IRAN AND THE CIA: THE FALL OF MOSADDEQ REVISITED
By Darioush Bayandor
Palgrave/Macmillan, $33, 247 pages
Engrained in the legend of the CIA is that its officers, working with the British Secret Intelligence Service (SIS) organized the 1953 coup that toppled Prime Minister Mohammad Mosaddeq and restored Shah Mohammad-Reza Pahlavi to power. The CIA's clandestine services took credit in a 1954 study by officer Donald Wilber that bore a secret classification when leaked in 2000.
Now comes forth a former Iranian diplomat from the pre-Khomeini government, Darioush Bayandor, who claims that the perceived story is wrong. To the contrary, he argues, the CIA operation failed in midcourse, and it was anti-Mosaddeq military officers who stepped in and brought the coup to fruition. The swashbuckling CIA officer on the ground, Kim Roosevelt, played only a bystander's role, according to Mr. Bayandor.
A careful reading of Mr. Bayandor's book, along with the CIA history and Mr. Roosevelt's memoir, shows that there is a very thin element of truth in his revisionist theory. In fact, TPAJAX, the agency name for the operation, did suffer a blip when officers loyal to Mosaddeq arrested a group of dissident officers who stormed his house with the aim of forcing him to retire. A nervous shah, age 34, had been a reluctant plotter from the beginning; indeed, his twin sister shamed him into authorizing the operation. Now he fled to Baghdad and then London.
Fearing that total failure was imminent, CIA headquarters ordered Roosevelt to call things off and leave Iran. He refused, feeling that events he and the Brits had set into motion had created a momentum of their own. In a decision tantamount to insubordination, he stopped reporting or responding to cables. Instead, he busied himself urging Gen. Fazolla Zahedi, the agency's choice to lead the coup, to continue.
Using Iranian newspapers that the CIA considered to be "assets," the agency gave wide circulation to decrees signed by the shah before he fled, dismissing Mosaddeq, as he had the authority to do, and appointing Zahedi to head the armed forces.
After some indecision, and encouraged by swirling street mobs - the core of which was paid by the CIA but soon included thousands of people who detested Mosaddeq - Zahedi accepted the challenge. And it was CIA officer Howard "Rocky" Stone who helped Zahedi don his tunic as he set out to put the operation back on track. "In all my years with the agency," Stone told me before his death, "that was my proudest moment. A roll of the dice for everyone, to be sure, and especially Zahedi. But he gutted up and did what was expected of him."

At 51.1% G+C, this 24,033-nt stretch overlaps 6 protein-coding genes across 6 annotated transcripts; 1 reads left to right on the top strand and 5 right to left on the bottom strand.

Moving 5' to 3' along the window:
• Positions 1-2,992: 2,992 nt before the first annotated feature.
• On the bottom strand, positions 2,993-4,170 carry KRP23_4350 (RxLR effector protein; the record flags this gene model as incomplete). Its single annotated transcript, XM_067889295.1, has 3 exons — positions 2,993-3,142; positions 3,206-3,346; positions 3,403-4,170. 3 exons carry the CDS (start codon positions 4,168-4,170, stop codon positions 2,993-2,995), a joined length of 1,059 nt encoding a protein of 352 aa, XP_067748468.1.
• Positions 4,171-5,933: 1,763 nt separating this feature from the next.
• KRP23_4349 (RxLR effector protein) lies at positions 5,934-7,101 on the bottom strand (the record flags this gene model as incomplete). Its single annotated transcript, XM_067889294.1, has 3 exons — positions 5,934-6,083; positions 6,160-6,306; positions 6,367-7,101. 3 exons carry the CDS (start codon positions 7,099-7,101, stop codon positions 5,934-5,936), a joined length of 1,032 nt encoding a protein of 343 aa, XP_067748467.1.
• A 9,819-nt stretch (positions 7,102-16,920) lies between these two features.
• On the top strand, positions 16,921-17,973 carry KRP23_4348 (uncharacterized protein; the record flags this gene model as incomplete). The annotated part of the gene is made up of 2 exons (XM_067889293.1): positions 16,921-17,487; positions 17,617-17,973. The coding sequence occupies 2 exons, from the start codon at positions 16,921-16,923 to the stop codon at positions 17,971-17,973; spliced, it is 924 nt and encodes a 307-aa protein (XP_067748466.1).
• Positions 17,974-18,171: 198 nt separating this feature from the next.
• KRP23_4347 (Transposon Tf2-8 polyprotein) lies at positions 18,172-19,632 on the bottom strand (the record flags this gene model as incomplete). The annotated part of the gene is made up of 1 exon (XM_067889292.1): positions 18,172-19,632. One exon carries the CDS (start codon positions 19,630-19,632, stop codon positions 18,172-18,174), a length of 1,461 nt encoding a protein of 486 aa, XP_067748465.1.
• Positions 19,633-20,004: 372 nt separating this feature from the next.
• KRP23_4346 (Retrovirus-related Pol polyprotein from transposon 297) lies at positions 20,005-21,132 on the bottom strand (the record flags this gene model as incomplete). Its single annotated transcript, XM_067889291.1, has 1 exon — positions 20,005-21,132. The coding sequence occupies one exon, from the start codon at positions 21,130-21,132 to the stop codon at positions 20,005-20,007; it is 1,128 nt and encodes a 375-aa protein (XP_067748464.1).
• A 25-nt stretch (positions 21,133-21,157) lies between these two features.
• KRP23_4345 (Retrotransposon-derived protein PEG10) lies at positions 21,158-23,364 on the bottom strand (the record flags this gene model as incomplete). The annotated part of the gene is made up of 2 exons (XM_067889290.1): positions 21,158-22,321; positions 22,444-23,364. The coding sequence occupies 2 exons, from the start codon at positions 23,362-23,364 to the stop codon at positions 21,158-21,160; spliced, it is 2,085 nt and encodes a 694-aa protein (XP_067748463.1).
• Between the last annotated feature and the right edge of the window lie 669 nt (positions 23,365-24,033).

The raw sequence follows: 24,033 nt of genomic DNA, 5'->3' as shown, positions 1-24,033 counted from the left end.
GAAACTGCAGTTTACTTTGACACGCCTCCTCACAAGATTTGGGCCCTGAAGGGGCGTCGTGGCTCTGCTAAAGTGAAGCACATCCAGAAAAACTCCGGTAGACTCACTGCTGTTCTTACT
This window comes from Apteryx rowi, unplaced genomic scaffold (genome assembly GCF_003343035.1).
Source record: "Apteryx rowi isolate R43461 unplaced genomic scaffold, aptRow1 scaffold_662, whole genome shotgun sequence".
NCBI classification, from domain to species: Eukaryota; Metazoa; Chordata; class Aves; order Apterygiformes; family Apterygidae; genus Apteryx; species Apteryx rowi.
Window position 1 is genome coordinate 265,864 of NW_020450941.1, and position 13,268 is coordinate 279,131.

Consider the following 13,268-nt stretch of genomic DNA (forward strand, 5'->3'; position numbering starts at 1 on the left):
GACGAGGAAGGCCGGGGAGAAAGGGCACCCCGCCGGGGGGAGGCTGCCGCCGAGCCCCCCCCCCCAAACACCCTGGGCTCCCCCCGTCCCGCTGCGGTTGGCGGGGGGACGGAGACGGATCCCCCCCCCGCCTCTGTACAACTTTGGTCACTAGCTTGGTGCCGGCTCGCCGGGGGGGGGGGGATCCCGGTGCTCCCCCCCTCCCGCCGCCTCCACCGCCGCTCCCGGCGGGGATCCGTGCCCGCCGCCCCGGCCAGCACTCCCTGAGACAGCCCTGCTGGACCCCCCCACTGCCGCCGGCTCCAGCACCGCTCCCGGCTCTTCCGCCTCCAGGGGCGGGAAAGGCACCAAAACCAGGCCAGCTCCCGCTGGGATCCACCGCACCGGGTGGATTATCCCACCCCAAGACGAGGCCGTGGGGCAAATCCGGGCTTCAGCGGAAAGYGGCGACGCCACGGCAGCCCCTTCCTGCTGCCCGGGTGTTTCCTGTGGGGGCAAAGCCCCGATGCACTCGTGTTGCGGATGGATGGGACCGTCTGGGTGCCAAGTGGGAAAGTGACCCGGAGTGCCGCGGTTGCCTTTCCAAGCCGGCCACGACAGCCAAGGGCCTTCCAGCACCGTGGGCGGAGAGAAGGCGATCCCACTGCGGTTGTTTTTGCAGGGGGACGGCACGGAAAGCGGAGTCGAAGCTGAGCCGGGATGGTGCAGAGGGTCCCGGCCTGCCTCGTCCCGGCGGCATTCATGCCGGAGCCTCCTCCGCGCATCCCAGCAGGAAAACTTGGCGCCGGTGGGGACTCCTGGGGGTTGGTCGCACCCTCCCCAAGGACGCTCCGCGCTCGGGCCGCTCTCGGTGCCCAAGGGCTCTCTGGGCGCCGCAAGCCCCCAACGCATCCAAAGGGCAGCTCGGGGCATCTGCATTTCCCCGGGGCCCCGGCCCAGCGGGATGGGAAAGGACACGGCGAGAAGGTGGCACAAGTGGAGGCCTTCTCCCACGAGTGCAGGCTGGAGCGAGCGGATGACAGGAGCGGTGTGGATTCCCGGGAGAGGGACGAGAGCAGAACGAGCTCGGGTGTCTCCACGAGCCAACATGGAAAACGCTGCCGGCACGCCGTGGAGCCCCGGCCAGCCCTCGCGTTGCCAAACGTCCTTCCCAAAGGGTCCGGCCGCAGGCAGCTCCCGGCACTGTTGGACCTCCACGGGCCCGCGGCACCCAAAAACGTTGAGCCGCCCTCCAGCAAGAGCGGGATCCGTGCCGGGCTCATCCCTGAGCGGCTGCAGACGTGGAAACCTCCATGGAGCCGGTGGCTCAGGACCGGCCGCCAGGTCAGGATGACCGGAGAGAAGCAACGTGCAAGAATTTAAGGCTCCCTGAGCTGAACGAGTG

The late John Waller, who coordinated the Washington end of the plan, remembered the dilemma facing the officers in Tehran: "Kim had a choice: either keep sending reports, or go ahead and do the job and pray for the best. Lucky for Kim - and for [the] CIA - he succeeded." Another officer with long experience in covert operations - but not Iran - said AJAX went pretty much as planned and expected.
"We [CIA agents] were not about to do the deal on our own. Kim's role was to get the Iranian military off its duff and depose Mosaddeq. In such a situation, what an on-the-ground officer can do - and should do - is limited. You are certainly not going to bring in the U.S. Marines!"
Mr. Bayandor contends that pro-shah elements of the Iranian military were already planning to move against Mosaddeq months before the CIA and SIS action. As his source, he cites a document in British Foreign Officer archives - of unknown provenance - dated several weeks after the coup. But he glides over the fact that the military did not stir until the CIA/SIS action.
Leftist critics, both in the United States and abroad, have long viewed the Iranian coup as one staged to protect British oil interests rather than the people. And, to be sure, a primary goal was to stop Mosaddeq from confiscating the Anglo-Iranian Oil Co., which paid meager royalties. Months of negotiations were futile.
To American planners, however, the growing influence of the Soviets in Iran, fostered by Mosaddeq, was more important than oil. The Tudeh Party, initially hostile to Mosaddeq, began cozying up to domestic communists, and Moscow started a flow of funds to friendly politicians. So CIA and SIS officers convened in Nicosia, Cyprus, to draft an action plan relying heavily on subversion and propaganda. They set a budget of $285,000, with the United States contributing $147,000 and the Brits $137,000. President Eisenhower and Prime Minister Winston Churchill approved AJAX, which meant the CIA and SIS acted with authority from the highest levels of government.
With the Cold War at a frosty moment, neither nation was about to permit a Soviet inroad into Iran. In the view of the left-leaning journalist Stephen Kinzer, "it is not far-fetched to draw a line from Operation AJAX through the shah's repressive regime and the Islamic Revolution to the fireballs that engulfed the World Trade Center in New York." More dispassionate historians dismiss such an analogy as strained.
Nonetheless, in 1980, Madeleine K. Albright, President Clinton's secretary of state, came close to apologizing for AJAX, admitting that the United States "played a significant role" in the ouster of Mosaddeq and noting "that many Iranians continue to resent the intervention."
But not Richard Helms, former director of central intelligence. I was once in a group when someone baited him about Iran. Eyes flashing, Helms shot back, "AJAX gave us 25 years in Iran, and in Cold War terms, that was an eternity!" And, in the meanwhile, the clandestine services continue to use the Wilber history in training courses.
Joseph C. Goulden writes frequently on intelligence matters.
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